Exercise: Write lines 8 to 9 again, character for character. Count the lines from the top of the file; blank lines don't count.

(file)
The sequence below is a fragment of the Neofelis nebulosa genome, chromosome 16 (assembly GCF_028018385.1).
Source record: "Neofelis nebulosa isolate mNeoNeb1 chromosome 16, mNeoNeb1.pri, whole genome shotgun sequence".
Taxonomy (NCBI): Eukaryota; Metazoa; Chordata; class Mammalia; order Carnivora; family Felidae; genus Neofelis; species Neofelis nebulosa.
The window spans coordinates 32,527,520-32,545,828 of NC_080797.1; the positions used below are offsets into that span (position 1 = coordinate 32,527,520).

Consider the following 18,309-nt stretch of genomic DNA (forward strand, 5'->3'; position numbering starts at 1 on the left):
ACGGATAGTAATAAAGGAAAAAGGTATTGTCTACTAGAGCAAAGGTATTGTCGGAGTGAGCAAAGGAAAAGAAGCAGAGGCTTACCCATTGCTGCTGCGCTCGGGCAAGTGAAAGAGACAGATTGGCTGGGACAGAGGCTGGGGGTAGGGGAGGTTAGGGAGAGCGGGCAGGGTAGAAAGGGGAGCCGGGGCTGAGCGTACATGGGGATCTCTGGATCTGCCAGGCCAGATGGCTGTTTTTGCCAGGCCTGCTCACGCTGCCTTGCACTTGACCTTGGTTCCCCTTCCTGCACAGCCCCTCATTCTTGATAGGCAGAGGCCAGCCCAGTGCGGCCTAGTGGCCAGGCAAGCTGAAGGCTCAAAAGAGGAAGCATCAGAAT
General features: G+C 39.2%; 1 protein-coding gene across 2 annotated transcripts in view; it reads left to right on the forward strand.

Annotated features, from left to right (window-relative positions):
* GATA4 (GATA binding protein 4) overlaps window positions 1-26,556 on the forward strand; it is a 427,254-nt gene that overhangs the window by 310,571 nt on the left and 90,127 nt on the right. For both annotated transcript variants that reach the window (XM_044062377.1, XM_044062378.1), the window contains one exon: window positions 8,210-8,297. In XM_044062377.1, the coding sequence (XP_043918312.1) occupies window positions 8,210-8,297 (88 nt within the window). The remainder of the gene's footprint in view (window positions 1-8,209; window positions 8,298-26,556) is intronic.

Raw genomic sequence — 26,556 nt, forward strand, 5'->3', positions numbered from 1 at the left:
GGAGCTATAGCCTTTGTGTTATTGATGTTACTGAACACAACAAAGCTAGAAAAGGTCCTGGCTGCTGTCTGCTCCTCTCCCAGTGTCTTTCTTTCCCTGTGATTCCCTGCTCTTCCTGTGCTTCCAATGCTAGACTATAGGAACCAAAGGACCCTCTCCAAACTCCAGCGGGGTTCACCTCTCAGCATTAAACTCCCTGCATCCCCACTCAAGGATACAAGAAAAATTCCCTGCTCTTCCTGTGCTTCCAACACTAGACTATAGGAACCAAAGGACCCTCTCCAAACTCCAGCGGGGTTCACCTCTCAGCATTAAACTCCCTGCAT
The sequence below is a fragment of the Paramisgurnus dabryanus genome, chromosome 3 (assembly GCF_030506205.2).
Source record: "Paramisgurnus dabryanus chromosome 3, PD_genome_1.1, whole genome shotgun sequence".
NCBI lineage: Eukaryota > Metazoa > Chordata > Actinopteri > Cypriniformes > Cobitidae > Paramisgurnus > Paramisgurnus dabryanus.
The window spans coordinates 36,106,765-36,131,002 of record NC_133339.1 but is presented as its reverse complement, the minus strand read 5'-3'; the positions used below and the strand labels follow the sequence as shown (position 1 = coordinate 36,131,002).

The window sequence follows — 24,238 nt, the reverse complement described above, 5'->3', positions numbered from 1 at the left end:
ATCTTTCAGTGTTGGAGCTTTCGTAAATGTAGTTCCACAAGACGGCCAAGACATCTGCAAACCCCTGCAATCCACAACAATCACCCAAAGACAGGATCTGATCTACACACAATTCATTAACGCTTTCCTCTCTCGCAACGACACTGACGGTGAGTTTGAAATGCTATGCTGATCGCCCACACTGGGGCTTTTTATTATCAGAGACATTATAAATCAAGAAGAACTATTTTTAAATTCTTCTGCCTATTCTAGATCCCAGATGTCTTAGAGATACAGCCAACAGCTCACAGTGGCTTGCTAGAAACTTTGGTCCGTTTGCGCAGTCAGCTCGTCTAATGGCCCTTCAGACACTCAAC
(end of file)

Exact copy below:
Annotated features, from left to right (window-relative positions):
* GATA4 (GATA binding protein 4) overlaps window positions 1-26,556 on the forward strand; it is a 427,254-nt gene that overhangs the window by 310,571 nt on the left and 90,127 nt on the right. For both annotated transcript variants that reach the window (XM_044062377.1, XM_044062378.1), the window contains one exon: window positions 8,210-8,297. In XM_044062377.1, the coding sequence (XP_043918312.1) occupies window positions 8,210-8,297 (88 nt within the window). The remainder of the gene's footprint in view (window positions 1-8,209; window positions 8,298-26,556) is intronic.